Groundswell Launches Two Landmark DC Solar for All Community Solar Projects at Dupont Park Seventh Day Adventist Church in Historic Ward
The community solar project will serve 47 families and result in an estimated $23,500 per year in utility bill savings
WASHINGTON, D.C. - Groundswell, a local non-profit community solar developer, broke ground today on two landmark solar projects totaling 168kW of capacity at the 100-year-old DuPont Park Seventh Day Adventist Church located in DC’s historic Ward 7 neighborhood. The planned church roof installation is 43 kW, and the planned canopy will be 125 kW, which will be installed in an adjacent parking area.
The solar project will deliver 100% of the electricity it generates to 47 low-income families in the community at no cost as part of the District of Columbia’s Solar for All program, cutting each family’s utility bill in half. The resulting total utility bill savings for participating families is estimated at $23,500 per year, or $470,000 over the 20-year life of the project. The project is expected to be completed and delivering electricity to families by mid-2019.
Dupont Park Seventh Day Adventist Church sees its role as community solar host as both in line with their commitment to serve the community with compassion, excellence and integrity and as an opportunity to positively impact the surrounding neighborhood.
“We are happy to partner as the faith community representative in this collaborative effort to positively impact the quality of life of District of Columbia citizens living in the 7th Ward with renewable energy,” said Senior Pastor Marcus Harris. “Helping to provide households who otherwise might not be able to take advantage of the benefits and cost savings of solar power aligns with our congregation’s missional focus on serving our community. We applaud the visionary leadership of our city and Groundswell for courageously moving forward with this project whose time has come.”
Community solar, which enables anyone who pays a utility bill – whether they rent or own – to “subscribe” to locally-produced solar electricity, is a new model for solar that is rapidly gaining traction nationwide. Construction funding for the project was provided through DC’s Solar for All program. As a result, 100% of the electricity produced by the project will be delivered to low-income households in the District of Columbia at no cost for 20 years.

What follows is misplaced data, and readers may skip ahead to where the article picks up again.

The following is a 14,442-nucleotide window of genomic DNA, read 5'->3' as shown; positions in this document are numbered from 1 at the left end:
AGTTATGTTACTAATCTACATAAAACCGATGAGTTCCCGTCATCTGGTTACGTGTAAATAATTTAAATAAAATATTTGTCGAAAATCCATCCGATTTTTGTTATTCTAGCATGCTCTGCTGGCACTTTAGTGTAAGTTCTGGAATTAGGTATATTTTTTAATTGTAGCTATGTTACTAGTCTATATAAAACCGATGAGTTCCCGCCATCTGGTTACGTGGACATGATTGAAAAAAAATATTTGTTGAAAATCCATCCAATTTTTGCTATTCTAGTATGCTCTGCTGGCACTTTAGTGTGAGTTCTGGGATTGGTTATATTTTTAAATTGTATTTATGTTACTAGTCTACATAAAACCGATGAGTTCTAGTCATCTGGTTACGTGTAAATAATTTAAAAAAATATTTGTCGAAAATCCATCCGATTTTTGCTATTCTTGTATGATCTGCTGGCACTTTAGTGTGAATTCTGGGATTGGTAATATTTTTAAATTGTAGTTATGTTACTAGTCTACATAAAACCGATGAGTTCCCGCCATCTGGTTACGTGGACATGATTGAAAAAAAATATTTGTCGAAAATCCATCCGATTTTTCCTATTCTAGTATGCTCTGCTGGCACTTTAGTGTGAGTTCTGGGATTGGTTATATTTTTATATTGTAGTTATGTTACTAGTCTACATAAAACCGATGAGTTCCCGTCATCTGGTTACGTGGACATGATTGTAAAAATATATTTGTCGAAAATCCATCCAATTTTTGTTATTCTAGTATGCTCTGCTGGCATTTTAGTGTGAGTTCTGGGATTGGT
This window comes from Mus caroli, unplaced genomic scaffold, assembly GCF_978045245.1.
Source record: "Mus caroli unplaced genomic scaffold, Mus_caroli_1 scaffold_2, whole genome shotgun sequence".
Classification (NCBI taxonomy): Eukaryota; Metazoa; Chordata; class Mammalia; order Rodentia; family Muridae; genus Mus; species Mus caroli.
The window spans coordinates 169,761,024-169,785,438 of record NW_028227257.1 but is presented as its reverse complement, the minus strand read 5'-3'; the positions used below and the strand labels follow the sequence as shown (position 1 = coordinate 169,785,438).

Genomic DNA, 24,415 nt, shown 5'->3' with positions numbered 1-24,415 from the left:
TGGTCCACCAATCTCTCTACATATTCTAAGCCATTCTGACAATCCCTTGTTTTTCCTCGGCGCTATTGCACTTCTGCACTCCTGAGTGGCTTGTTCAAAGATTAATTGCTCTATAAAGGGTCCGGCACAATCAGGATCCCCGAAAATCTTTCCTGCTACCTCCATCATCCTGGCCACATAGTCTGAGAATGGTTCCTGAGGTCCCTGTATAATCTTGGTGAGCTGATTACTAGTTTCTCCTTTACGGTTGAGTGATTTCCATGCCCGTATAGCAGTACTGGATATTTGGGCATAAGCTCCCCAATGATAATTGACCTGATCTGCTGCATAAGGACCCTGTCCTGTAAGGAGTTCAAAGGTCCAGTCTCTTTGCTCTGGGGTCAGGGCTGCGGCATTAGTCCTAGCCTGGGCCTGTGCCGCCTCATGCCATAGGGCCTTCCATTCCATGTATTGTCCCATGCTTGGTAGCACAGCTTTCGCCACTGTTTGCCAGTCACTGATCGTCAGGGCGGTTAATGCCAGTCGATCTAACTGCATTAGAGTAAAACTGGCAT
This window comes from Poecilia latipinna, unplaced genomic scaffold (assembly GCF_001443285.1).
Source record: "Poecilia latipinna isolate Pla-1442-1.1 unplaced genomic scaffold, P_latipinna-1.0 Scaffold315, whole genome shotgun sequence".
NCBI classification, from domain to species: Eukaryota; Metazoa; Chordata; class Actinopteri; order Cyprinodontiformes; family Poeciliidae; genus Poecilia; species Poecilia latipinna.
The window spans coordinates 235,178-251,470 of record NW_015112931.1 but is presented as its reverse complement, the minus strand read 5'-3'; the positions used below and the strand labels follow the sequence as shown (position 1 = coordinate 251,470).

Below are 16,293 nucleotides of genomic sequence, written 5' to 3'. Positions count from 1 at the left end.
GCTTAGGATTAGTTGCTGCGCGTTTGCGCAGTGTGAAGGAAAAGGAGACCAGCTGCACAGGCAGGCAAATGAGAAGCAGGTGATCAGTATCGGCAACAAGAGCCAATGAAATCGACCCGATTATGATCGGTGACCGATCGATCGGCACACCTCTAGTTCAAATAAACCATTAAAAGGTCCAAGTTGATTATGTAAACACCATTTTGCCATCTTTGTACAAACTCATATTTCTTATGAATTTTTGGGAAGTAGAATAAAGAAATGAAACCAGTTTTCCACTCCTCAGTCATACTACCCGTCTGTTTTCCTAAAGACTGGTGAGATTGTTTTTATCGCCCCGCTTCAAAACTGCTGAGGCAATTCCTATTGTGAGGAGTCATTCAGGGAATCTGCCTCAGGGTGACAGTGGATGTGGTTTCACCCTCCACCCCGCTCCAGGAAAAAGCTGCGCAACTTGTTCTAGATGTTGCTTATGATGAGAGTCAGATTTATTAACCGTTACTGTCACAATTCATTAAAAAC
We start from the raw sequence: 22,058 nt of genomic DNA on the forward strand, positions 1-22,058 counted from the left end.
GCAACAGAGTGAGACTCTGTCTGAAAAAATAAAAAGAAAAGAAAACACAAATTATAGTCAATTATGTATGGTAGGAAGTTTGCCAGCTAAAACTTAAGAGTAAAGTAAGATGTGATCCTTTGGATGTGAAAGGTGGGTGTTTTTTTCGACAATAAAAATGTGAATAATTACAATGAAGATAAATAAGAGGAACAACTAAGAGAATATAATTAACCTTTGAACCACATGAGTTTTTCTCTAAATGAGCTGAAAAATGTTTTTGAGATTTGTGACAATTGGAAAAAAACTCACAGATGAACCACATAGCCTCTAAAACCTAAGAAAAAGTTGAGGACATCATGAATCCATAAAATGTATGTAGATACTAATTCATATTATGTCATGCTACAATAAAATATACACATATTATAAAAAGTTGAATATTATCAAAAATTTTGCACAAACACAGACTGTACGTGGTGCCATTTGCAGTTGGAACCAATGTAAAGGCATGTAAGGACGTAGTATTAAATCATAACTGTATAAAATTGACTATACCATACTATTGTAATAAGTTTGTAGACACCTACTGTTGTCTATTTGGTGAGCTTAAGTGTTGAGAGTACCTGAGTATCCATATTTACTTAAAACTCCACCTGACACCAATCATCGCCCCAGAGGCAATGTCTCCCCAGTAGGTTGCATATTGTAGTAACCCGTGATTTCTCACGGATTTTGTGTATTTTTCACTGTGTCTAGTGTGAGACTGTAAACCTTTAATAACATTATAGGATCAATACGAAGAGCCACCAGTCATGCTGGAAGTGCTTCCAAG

“Groundswell’s Solar for All project is particularly exciting as we continue to navigate the barriers to solar deployment by advancing innovative solutions, like community solar,” said Department of Energy and Environment (DOEE) Director Tommy Wells.
The solar project’s construction was led by SunCatch, a local minority-owned business founded by Brad Boston. A fourth-generation electrical contractor with more than 20 years of experience in the solar industry, Boston is dedicated to creating opportunities for workforce development, and will be delivering a training workshop for local community members interested in the solar industry as part of the project’s construction. “If you are willing to learn, work hard, and have a good work ethic, you can learn this trade and be successful,” said Boston. “You have to get out where the money is, and solar has that opportunity.”
The Dupont Park Seventh Day Adventist community solar project is the first of many DC-based community solar projects led by Groundswell. Founded and headquartered in the District of Columbia, Groundswell focuses on delivering community solar projects that connect solar power with economic empowerment for the surrounding neighborhood – including delivering utility bill savings to those who need it most, to workforce development, to partnering with local minority-owned businesses.
“It is truly an honor for my family and I to give back to the church and community in a manner that will be felt for years to come, thanks in part to the mayor’s Solar For All initiative. It is my hope that, through their leadership in this program, the Dupont Park Seventh Day Adventist Church will inspire other faith-based organizations to take the same approach of service with their members and communities to positively impact our neighbors in DC who need it the most,“ said Lenwood Coleman, Groundswell’s Vice President of Solar Development, who grew up in the Dupont Park neighborhood, attends the church, and is a current resident of DC Ward 7.
“Solar power can do more than deliver clean electricity, it can empower communities,” added Michelle Moore, CEO of Groundswell. “We believe solar can be a “Made in DC” industry that helps local families, businesses, and neighborhoods to thrive. The District of Columbia is Groundswell’s hometown, and we’re proud to be working right here to show how it’s done.”
To learn more about this and other Groundswell projects visit www.groundswell.org
Groundswell is a 501c3 nonprofit that builds community power. Groundswell develops community solar projects and subscriber management programs that connect solar power with economic empowerment, enabling neighbors to work together to Share PowerTM and substantial energy savings with low-income households. Groundswell believes that clean energy is a necessity, not a luxury; we’re all in this together; and we can’t afford to leave our neighbors behind.
ABOUT SOLAR FOR ALL
Solar for All, a program of the District of Columbia’s Department of Energy and Environment, seeks to provide the benefits of solar electricity to 100,000 low-income households and reduce their energy bills by 50% by 2032. The program, which was established by the Renewable Portfolio Standard (RPS) Expansion Amendment Act of 2016, is funded by the Renewable Energy Development Fund (REDF). For more information about Solar for All visit: http://doee.dc.gov/solarforall